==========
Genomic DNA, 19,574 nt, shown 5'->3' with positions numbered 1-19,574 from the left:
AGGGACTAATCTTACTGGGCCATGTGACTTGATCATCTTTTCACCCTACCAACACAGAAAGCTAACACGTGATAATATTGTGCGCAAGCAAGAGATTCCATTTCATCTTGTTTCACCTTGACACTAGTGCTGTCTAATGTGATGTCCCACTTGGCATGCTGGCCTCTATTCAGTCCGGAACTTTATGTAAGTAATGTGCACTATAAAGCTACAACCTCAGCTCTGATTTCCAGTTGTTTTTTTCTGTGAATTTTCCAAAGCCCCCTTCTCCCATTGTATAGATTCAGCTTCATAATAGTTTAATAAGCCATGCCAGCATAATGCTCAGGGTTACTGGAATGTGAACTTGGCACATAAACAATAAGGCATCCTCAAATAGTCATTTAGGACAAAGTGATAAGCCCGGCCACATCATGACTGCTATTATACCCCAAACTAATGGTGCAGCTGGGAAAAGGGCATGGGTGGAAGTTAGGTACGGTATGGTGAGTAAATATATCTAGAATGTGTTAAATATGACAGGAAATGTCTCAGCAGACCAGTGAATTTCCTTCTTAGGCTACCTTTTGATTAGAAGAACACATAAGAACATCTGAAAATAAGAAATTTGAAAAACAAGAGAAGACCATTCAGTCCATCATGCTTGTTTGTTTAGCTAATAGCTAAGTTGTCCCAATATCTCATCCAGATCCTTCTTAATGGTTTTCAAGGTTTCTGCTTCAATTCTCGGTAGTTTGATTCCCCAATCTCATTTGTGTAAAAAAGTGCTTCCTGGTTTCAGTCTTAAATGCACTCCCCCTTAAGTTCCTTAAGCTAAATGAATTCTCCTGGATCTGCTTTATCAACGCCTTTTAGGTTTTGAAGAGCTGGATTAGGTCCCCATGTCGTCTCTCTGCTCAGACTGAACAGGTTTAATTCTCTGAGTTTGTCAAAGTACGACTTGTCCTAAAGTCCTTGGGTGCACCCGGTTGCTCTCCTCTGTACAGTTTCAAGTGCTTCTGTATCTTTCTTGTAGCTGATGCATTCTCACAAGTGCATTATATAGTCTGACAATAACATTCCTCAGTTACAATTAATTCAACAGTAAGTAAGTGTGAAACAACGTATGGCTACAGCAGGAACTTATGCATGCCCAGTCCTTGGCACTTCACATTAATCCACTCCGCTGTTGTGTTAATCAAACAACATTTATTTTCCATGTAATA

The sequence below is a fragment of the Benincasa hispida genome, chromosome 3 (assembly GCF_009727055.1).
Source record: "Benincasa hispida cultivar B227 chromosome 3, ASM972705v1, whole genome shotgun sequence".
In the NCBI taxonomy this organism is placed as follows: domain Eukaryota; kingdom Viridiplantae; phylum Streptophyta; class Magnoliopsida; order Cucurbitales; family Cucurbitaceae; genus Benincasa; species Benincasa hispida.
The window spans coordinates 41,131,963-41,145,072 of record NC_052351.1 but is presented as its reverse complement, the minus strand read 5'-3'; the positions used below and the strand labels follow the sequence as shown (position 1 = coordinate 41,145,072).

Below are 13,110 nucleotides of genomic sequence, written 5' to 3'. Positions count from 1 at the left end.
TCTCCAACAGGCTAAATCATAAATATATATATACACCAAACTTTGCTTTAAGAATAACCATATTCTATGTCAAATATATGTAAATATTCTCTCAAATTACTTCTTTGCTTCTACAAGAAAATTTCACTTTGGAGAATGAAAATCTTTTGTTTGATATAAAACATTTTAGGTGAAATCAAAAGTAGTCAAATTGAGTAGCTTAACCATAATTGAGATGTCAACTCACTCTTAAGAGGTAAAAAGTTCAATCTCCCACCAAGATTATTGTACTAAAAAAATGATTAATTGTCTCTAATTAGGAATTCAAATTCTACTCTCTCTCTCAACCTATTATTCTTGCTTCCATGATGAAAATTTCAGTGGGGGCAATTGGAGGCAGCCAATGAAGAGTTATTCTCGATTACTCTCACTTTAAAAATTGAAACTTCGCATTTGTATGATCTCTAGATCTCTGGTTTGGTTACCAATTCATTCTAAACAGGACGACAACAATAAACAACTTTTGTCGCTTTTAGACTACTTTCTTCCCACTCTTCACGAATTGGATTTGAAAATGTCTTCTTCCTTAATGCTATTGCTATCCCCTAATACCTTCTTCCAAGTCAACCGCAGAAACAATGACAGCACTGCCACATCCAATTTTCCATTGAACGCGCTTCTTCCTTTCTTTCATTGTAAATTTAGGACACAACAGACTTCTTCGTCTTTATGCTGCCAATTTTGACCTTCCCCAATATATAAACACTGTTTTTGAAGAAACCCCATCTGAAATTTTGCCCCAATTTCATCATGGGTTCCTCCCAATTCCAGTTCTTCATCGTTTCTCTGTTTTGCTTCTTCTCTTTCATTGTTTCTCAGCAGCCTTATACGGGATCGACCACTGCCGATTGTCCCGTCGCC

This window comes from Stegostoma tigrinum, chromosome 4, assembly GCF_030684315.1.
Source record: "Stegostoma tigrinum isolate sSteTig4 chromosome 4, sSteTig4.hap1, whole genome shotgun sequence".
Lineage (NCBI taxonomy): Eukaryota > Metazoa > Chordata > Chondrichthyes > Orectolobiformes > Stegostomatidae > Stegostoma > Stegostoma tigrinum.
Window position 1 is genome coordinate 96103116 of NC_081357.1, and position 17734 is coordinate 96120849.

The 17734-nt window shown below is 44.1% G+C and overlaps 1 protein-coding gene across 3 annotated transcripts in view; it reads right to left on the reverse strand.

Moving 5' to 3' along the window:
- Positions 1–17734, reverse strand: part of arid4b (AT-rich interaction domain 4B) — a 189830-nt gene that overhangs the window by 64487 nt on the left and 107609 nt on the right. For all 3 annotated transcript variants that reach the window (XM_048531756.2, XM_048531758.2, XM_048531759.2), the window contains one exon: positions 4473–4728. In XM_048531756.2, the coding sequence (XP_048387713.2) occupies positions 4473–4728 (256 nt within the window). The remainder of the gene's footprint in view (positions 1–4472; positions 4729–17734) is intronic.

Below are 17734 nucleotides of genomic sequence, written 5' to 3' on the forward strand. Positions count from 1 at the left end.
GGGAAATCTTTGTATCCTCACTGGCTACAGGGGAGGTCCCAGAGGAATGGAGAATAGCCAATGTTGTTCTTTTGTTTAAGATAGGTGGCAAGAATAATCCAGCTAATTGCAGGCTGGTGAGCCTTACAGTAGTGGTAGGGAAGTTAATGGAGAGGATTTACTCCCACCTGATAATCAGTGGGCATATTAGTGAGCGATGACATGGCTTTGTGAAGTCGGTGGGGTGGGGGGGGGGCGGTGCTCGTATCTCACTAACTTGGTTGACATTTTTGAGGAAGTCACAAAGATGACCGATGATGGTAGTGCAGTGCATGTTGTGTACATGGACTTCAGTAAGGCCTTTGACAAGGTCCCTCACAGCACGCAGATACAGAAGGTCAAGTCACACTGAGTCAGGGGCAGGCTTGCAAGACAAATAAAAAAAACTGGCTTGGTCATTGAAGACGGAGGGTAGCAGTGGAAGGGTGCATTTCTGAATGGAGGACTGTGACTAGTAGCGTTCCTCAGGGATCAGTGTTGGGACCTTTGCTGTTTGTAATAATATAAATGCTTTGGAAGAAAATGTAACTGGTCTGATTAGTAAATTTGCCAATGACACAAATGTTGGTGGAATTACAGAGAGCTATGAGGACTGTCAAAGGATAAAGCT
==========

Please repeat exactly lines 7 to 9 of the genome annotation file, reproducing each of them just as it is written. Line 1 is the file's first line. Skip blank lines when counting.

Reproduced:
Below are 13,110 nucleotides of genomic sequence, written 5' to 3'. Positions count from 1 at the left end.
TCTCCAACAGGCTAAATCATAAATATATATATACACCAAACTTTGCTTTAAGAATAACCATATTCTATGTCAAATATATGTAAATATTCTCTCAAATTACTTCTTTGCTTCTACAAGAAAATTTCACTTTGGAGAATGAAAATCTTTTGTTTGATATAAAACATTTTAGGTGAAATCAAAAGTAGTCAAATTGAGTAGCTTAACCATAATTGAGATGTCAACTCACTCTTAAGAGGTAAAAAGTTCAATCTCCCACCAAGATTATTGTACTAAAAAAATGATTAATTGTCTCTAATTAGGAATTCAAATTCTACTCTCTCTCTCAACCTATTATTCTTGCTTCCATGATGAAAATTTCAGTGGGGGCAATTGGAGGCAGCCAATGAAGAGTTATTCTCGATTACTCTCACTTTAAAAATTGAAACTTCGCATTTGTATGATCTCTAGATCTCTGGTTTGGTTACCAATTCATTCTAAACAGGACGACAACAATAAACAACTTTTGTCGCTTTTAGACTACTTTCTTCCCACTCTTCACGAATTGGATTTGAAAATGTCTTCTTCCTTAATGCTATTGCTATCCCCTAATACCTTCTTCCAAGTCAACCGCAGAAACAATGACAGCACTGCCACATCCAATTTTCCATTGAACGCGCTTCTTCCTTTCTTTCATTGTAAATTTAGGACACAACAGACTTCTTCGTCTTTATGCTGCCAATTTTGACCTTCCCCAATATATAAACACTGTTTTTGAAGAAACCCCATCTGAAATTTTGCCCCAATTTCATCATGGGTTCCTCCCAATTCCAGTTCTTCATCGTTTCTCTGTTTTGCTTCTTCTCTTTCATTGTTTCTCAGCAGCCTTATACGGGATCGACCACTGCCGATTGTCCCGTCGCC

This window comes from Stegostoma tigrinum, chromosome 4, assembly GCF_030684315.1.